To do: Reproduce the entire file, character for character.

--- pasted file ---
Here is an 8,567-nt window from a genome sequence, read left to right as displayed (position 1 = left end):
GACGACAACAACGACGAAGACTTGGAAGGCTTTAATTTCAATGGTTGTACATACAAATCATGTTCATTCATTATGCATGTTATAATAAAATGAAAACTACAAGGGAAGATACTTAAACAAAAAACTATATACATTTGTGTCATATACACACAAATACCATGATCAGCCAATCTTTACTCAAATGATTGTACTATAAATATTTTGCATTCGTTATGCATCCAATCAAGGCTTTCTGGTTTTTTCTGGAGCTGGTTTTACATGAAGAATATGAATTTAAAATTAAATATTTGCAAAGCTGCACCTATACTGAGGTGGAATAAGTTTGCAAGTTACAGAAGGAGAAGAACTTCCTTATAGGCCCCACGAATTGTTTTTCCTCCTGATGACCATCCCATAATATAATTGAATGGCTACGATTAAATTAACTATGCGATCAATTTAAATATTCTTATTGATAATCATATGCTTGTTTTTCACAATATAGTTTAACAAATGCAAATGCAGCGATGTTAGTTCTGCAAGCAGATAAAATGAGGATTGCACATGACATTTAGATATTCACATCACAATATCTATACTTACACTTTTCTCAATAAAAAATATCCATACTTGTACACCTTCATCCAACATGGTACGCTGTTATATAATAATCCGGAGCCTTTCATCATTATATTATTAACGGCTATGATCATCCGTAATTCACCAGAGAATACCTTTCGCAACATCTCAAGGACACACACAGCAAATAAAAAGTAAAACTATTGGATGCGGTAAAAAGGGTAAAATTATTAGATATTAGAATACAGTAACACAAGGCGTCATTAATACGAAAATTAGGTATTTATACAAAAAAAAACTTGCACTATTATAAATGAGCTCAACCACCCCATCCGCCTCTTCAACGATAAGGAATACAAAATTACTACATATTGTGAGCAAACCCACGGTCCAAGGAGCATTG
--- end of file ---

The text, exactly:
Here is an 8,567-nt window from a genome sequence, read left to right as displayed (position 1 = left end):
GACGACAACAACGACGAAGACTTGGAAGGCTTTAATTTCAATGGTTGTACATACAAATCATGTTCATTCATTATGCATGTTATAATAAAATGAAAACTACAAGGGAAGATACTTAAACAAAAAACTATATACATTTGTGTCATATACACACAAATACCATGATCAGCCAATCTTTACTCAAATGATTGTACTATAAATATTTTGCATTCGTTATGCATCCAATCAAGGCTTTCTGGTTTTTTCTGGAGCTGGTTTTACATGAAGAATATGAATTTAAAATTAAATATTTGCAAAGCTGCACCTATACTGAGGTGGAATAAGTTTGCAAGTTACAGAAGGAGAAGAACTTCCTTATAGGCCCCACGAATTGTTTTTCCTCCTGATGACCATCCCATAATATAATTGAATGGCTACGATTAAATTAACTATGCGATCAATTTAAATATTCTTATTGATAATCATATGCTTGTTTTTCACAATATAGTTTAACAAATGCAAATGCAGCGATGTTAGTTCTGCAAGCAGATAAAATGAGGATTGCACATGACATTTAGATATTCACATCACAATATCTATACTTACACTTTTCTCAATAAAAAATATCCATACTTGTACACCTTCATCCAACATGGTACGCTGTTATATAATAATCCGGAGCCTTTCATCATTATATTATTAACGGCTATGATCATCCGTAATTCACCAGAGAATACCTTTCGCAACATCTCAAGGACACACACAGCAAATAAAAAGTAAAACTATTGGATGCGGTAAAAAGGGTAAAATTATTAGATATTAGAATACAGTAACACAAGGCGTCATTAATACGAAAATTAGGTATTTATACAAAAAAAAACTTGCACTATTATAAATGAGCTCAACCACCCCATCCGCCTCTTCAACGATAAGGAATACAAAATTACTACATATTGTGAGCAAACCCACGGTCCAAGGAGCATTG